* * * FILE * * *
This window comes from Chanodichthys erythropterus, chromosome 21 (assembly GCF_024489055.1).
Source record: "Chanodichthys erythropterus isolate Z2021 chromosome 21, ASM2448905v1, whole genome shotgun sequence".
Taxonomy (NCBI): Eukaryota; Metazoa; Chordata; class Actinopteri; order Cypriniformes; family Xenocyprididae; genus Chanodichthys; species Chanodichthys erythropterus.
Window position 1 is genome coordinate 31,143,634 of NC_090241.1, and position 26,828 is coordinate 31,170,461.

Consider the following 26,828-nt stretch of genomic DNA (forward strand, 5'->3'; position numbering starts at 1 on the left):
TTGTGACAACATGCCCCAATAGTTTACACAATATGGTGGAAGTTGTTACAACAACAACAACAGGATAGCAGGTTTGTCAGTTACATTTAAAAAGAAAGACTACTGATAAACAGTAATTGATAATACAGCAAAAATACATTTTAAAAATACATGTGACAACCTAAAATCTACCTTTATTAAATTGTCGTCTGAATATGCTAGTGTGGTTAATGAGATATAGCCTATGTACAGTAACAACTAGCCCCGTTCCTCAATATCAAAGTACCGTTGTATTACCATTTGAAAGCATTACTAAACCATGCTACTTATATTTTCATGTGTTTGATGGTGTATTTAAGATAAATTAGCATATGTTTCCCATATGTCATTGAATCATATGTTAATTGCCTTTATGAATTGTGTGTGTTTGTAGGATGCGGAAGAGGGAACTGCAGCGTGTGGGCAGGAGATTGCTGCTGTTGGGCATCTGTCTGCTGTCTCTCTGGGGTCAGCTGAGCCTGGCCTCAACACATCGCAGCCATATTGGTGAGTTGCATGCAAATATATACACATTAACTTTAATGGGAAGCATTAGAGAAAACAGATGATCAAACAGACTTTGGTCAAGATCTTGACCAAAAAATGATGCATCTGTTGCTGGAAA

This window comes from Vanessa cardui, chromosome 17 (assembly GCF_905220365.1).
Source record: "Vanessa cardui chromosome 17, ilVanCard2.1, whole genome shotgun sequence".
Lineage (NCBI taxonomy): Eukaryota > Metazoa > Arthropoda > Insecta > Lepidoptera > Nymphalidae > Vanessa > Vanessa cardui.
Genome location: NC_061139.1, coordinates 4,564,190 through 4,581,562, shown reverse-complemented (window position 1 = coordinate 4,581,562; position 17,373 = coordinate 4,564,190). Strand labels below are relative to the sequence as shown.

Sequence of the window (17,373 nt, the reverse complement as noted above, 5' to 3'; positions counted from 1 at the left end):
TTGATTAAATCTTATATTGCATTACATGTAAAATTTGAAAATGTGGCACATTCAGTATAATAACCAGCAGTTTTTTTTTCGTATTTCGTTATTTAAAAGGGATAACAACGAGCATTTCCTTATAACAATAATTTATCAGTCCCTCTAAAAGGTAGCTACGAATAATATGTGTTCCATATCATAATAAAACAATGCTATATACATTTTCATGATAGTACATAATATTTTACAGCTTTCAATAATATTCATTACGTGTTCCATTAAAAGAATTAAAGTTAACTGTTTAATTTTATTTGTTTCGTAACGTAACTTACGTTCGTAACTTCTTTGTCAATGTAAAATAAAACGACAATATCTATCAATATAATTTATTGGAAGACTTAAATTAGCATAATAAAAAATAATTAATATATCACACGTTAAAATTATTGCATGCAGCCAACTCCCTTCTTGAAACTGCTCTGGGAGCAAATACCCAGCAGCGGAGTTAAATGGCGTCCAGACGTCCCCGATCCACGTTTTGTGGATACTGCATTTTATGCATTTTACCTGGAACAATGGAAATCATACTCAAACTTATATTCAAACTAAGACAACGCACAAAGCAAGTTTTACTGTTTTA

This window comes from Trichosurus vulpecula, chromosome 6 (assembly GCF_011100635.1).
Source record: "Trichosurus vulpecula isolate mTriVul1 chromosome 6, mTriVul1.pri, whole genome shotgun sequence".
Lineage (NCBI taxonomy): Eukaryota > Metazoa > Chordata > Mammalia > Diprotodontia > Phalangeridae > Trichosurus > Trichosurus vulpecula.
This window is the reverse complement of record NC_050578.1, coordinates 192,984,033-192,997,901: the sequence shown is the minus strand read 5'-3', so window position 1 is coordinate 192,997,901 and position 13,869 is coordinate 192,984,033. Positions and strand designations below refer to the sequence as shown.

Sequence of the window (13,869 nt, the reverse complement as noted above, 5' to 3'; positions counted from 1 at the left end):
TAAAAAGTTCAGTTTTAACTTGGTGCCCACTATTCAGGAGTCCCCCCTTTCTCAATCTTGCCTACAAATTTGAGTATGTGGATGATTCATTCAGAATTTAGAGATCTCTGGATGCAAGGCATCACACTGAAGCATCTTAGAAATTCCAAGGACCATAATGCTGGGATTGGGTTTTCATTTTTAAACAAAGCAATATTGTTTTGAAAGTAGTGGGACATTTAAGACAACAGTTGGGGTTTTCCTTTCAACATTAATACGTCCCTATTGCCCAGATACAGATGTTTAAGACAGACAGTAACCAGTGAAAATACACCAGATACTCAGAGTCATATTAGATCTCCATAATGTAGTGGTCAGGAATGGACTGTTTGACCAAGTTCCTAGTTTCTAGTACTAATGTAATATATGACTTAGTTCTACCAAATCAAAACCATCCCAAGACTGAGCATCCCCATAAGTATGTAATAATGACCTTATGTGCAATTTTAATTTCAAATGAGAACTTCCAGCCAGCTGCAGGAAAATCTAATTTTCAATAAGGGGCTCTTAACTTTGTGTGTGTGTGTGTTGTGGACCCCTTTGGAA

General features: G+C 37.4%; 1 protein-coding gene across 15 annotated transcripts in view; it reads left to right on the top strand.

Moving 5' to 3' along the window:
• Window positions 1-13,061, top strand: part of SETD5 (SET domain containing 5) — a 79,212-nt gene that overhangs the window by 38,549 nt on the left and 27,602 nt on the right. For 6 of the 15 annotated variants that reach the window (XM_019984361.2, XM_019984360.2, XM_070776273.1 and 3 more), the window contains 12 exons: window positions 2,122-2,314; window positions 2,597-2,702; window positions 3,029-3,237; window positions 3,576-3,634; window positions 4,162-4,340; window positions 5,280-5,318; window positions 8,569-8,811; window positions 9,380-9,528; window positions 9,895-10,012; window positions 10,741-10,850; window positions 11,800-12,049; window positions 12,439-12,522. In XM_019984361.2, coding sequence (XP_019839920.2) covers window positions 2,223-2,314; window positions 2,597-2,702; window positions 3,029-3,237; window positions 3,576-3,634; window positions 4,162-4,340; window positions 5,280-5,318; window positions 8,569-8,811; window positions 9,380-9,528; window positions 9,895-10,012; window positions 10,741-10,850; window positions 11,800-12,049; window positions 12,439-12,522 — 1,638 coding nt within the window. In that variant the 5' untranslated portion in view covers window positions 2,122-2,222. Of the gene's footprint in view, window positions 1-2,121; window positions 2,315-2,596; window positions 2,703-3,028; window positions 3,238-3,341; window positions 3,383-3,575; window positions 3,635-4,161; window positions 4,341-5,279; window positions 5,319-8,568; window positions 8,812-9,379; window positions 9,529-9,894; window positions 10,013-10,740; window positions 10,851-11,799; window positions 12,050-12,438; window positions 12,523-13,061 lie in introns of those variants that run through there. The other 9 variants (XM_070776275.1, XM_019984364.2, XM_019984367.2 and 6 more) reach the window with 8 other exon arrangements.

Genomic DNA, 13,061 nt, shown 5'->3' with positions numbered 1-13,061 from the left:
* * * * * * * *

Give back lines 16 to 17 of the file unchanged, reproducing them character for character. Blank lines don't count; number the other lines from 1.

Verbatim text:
This window is the reverse complement of record NC_050578.1, coordinates 192,984,033-192,997,901: the sequence shown is the minus strand read 5'-3', so window position 1 is coordinate 192,997,901 and position 13,869 is coordinate 192,984,033. Positions and strand designations below refer to the sequence as shown.

Sequence of the window (13,869 nt, the reverse complement as noted above, 5' to 3'; positions counted from 1 at the left end):